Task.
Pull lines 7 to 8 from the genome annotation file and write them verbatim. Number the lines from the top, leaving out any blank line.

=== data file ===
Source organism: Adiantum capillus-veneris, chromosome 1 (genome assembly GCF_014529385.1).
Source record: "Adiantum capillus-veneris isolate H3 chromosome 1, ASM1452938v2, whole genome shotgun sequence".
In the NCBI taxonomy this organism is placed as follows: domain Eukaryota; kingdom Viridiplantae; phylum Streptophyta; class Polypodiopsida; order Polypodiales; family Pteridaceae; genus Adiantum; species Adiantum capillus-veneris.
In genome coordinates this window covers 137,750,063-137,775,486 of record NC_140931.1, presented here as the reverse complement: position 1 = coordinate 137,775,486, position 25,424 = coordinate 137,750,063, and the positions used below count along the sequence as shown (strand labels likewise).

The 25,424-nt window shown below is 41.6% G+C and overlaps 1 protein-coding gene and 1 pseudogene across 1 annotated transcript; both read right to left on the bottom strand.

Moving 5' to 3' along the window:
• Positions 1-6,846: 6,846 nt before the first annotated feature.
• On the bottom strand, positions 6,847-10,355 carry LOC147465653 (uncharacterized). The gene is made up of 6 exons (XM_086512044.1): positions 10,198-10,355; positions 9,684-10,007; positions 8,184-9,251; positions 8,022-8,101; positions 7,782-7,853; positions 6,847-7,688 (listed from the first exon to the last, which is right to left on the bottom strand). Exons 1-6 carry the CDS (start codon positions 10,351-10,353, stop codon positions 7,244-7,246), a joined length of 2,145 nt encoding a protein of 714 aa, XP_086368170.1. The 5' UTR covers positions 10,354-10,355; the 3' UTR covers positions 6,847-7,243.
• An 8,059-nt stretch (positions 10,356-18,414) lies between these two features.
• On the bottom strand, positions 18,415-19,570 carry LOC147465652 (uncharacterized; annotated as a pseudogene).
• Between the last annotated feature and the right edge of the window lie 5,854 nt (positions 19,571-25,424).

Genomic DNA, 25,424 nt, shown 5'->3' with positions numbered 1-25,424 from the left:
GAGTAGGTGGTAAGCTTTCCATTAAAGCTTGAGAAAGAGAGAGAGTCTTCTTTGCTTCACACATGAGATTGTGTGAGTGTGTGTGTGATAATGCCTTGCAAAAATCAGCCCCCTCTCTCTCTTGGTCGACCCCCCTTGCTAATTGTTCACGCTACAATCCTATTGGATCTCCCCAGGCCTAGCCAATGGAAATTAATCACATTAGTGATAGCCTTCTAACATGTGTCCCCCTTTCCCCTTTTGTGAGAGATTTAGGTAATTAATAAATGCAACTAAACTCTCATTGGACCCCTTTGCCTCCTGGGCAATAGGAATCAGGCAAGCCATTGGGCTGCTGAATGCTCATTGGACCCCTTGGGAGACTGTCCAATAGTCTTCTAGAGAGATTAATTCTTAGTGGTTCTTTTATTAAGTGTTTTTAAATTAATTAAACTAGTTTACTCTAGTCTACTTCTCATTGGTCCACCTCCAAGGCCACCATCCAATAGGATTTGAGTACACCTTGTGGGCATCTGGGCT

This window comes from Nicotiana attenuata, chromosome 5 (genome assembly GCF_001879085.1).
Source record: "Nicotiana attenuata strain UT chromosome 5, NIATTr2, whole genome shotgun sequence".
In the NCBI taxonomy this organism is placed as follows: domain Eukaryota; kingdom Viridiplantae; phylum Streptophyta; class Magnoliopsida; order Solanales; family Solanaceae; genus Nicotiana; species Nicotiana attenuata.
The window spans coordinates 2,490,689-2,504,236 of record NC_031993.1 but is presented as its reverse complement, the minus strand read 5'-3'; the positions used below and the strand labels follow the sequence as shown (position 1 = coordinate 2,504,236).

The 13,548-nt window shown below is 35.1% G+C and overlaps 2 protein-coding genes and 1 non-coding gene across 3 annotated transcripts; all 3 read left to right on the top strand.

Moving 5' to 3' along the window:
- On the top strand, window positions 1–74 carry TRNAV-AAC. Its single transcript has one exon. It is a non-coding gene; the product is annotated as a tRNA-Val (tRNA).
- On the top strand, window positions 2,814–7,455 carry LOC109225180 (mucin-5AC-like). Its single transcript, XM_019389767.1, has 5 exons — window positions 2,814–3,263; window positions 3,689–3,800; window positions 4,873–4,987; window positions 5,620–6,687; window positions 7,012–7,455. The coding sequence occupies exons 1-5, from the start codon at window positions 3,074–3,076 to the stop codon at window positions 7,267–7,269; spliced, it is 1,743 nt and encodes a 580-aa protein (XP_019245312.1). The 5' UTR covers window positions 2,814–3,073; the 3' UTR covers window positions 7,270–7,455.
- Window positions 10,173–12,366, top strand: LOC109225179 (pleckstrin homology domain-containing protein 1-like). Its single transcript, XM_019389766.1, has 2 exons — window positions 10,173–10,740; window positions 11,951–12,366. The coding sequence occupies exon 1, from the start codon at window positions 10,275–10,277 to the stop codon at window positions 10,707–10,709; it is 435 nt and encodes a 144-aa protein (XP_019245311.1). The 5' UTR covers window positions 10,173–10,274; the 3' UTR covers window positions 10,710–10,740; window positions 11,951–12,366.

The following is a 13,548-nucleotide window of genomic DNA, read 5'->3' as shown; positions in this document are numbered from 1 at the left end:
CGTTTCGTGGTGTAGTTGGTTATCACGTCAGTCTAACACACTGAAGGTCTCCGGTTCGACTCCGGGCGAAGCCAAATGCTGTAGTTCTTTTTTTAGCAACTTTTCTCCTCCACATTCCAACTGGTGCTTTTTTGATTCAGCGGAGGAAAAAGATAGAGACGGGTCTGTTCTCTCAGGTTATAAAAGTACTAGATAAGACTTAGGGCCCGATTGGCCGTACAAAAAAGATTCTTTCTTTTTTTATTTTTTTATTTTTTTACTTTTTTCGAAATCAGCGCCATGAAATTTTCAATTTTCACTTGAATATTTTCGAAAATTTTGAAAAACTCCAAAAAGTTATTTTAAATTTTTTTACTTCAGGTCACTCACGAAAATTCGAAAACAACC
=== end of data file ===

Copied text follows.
• Positions 1-6,846: 6,846 nt before the first annotated feature.
• On the bottom strand, positions 6,847-10,355 carry LOC147465653 (uncharacterized). The gene is made up of 6 exons (XM_086512044.1): positions 10,198-10,355; positions 9,684-10,007; positions 8,184-9,251; positions 8,022-8,101; positions 7,782-7,853; positions 6,847-7,688 (listed from the first exon to the last, which is right to left on the bottom strand). Exons 1-6 carry the CDS (start codon positions 10,351-10,353, stop codon positions 7,244-7,246), a joined length of 2,145 nt encoding a protein of 714 aa, XP_086368170.1. The 5' UTR covers positions 10,354-10,355; the 3' UTR covers positions 6,847-7,243.